When I was about eleven years old my mother enrolled me in swimming lessons. Never a confident preteen, I really didn’t enjoy those lessons – but the worst one was the last one. I was told to come dressed in pants and a sweatshirt over my bathing suit. We didn’t know why, but my mother correctly guessed we would have to swim in our clothes, and she reasoned that it would be easier to swim in something which wasn’t loose and baggy. She therefore dressed me in a skin-tight pair of last year’s jeans and my little sister’s sweatshirt. I could barely get it on over my head. What my mother and I hadn’t counted on was that I would have to get these clothes back off my body, sopping wet, while treading water. I was, predictably, the last student left in the pool, tears streaming down my face, while an unsympathetic life guard yelled at me to “hurry up and get those things off.” As a consequence, I learned that while it’s easy to peel off clothes you haven’t grown into, once they become a form-fitting second skin, it’s almost impossible. You were taught, with regard to your former way of life, to put off your old self, which is being corrupted by its deceitful desires; to be made new in the attitude of your minds; and to put on the new self, created to be like God in true righteousness and holiness. (Eph. 4:22-24)
It’s that time of year when many of us start thinking about changing our ways. Some may say that it is superstitious, legalistic or even futile to make New Year’s resolutions. However, God seems to think we should be actively engaged in a process of change, and it makes a lot more sense to permanently develop the fruits of the Spirit with God’s help than it does to temporarily battle those ten extra pounds in your own strength. In fact, the New Year seems like a wonderfully symbolic time for spiritual change, since it involves the end of something old and the beginning of something new. Jesus told us that when we sweep away the evil from our lives, we must occupy that space for Christ or risk new problems (Matt. 12:43-45). And God has given us some helpful suggestions for what these changes might look like:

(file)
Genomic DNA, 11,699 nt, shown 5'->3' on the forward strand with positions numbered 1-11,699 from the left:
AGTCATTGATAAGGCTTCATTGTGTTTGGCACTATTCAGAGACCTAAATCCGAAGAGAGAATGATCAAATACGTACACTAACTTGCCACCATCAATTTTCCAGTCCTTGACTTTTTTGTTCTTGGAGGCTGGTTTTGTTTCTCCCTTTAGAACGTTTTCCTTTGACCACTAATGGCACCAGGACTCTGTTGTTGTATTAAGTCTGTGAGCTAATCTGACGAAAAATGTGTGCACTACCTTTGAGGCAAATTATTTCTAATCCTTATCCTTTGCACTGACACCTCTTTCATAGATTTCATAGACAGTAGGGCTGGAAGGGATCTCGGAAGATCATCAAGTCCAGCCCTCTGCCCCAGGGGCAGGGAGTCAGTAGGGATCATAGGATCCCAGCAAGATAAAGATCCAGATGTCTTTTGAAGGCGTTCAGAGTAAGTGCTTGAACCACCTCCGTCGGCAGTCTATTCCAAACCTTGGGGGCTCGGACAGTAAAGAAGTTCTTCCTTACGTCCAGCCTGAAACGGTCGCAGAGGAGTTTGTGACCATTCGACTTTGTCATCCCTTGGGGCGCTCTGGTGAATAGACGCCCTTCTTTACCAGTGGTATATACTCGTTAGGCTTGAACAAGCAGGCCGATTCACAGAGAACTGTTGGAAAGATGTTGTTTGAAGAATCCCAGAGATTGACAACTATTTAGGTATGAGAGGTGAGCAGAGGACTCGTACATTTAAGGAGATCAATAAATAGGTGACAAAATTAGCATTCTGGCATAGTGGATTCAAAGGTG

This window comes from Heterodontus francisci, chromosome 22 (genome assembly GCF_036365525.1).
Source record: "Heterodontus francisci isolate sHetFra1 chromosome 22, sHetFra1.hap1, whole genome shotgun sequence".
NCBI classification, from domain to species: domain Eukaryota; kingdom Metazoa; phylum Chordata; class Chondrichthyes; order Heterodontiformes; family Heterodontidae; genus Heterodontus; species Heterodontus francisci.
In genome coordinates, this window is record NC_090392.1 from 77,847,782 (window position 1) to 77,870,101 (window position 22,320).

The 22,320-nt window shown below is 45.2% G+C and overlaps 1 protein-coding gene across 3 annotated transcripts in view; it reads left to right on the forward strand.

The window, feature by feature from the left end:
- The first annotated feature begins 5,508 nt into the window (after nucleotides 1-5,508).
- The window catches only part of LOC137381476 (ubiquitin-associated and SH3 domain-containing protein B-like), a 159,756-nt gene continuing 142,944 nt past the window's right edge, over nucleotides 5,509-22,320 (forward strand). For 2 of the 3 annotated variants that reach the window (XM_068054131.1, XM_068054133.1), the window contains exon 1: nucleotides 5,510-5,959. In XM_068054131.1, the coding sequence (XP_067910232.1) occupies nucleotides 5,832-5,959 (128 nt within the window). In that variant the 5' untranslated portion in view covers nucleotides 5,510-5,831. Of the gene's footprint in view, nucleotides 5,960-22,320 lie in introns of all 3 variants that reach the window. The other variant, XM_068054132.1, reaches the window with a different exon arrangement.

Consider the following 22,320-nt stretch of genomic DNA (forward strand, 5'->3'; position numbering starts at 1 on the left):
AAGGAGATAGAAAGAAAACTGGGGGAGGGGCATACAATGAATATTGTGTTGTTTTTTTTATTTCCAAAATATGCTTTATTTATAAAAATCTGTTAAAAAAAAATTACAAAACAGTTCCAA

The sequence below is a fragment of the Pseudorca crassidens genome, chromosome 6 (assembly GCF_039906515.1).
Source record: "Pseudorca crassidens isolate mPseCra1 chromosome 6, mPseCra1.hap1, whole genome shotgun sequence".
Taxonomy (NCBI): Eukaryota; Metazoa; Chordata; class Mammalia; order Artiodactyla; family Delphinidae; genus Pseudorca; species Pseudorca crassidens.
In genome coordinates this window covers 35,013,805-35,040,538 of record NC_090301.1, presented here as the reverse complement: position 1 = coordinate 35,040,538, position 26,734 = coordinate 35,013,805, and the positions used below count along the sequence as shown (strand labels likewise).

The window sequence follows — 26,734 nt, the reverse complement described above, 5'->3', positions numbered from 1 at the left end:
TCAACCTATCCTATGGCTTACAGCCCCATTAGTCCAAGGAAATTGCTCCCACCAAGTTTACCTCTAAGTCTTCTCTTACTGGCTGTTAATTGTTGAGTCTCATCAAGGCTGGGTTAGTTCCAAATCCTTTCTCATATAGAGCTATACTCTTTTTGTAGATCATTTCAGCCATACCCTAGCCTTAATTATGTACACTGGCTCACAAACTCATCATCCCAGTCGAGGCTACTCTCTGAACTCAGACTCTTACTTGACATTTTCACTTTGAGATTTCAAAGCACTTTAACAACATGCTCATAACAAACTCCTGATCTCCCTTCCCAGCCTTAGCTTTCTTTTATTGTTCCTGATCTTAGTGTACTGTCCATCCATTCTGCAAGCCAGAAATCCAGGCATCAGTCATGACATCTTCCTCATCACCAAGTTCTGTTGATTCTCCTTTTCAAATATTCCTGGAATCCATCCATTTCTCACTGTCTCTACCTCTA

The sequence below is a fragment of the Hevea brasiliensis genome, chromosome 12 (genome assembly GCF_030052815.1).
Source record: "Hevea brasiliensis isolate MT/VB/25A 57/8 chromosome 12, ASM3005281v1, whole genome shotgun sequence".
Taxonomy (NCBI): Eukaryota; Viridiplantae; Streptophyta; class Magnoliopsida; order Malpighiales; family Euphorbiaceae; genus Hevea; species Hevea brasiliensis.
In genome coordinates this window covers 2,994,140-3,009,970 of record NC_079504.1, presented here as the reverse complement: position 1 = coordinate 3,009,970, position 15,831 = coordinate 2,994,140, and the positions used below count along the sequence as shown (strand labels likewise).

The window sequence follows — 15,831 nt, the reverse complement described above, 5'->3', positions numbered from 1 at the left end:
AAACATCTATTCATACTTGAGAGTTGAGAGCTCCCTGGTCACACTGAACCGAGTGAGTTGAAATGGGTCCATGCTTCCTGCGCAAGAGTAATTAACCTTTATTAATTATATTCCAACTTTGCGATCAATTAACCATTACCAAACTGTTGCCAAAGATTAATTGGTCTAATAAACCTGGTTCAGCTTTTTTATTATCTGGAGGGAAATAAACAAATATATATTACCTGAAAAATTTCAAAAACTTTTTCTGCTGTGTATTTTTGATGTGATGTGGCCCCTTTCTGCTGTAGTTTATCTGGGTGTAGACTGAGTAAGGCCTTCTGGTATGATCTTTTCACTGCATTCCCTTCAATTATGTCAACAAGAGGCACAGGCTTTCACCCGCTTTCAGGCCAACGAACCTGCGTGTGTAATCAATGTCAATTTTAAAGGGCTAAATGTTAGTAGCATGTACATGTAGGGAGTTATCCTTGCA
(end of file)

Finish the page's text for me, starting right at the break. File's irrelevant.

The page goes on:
Put to death, therefore, whatever belongs to your earthly nature: sexual immorality, impurity, lust, evil desires and greed, which is idolatry. Because of these, the wrath of God is coming. You used to walk in these ways, in the life you once lived. But now you must rid yourselves of all such things as these: anger, rage, malice, slander, and filthy language from your lips. Do not lie to each other, since you have taken off your old self with its practices and have put on the new self, which is being renewed in knowledge in the image of its Creator… Therefore, as God’s chosen people, holy and dearly loved, clothe yourselves with compassion, kindness, humility, gentleness and patience. Bear with each other and forgive whatever grievances you may have against one another. Forgive as the Lord forgave you. And over all these virtues put on love, which binds them all together in perfect unity. Col. 3:5-14
Put off and put on. Good advice from Scripture. And do it now, before those old habits become a form-fitting second skin which drowns you in your own tears. What will you put off this year? Gossip? Pornography? Grudge-holding? What would it take to replace those things with kindness, purity or forgiveness?
In the Comments section below I’d love to hear any practical ideas you might have for putting off and putting on. Here’s to a happy and more holy New Year!
3 New Year’s Resolutions for Christians (from The Huffington Post)
4 Christian Principles for Making New Year’s Resolutions (from Ligonier Ministries)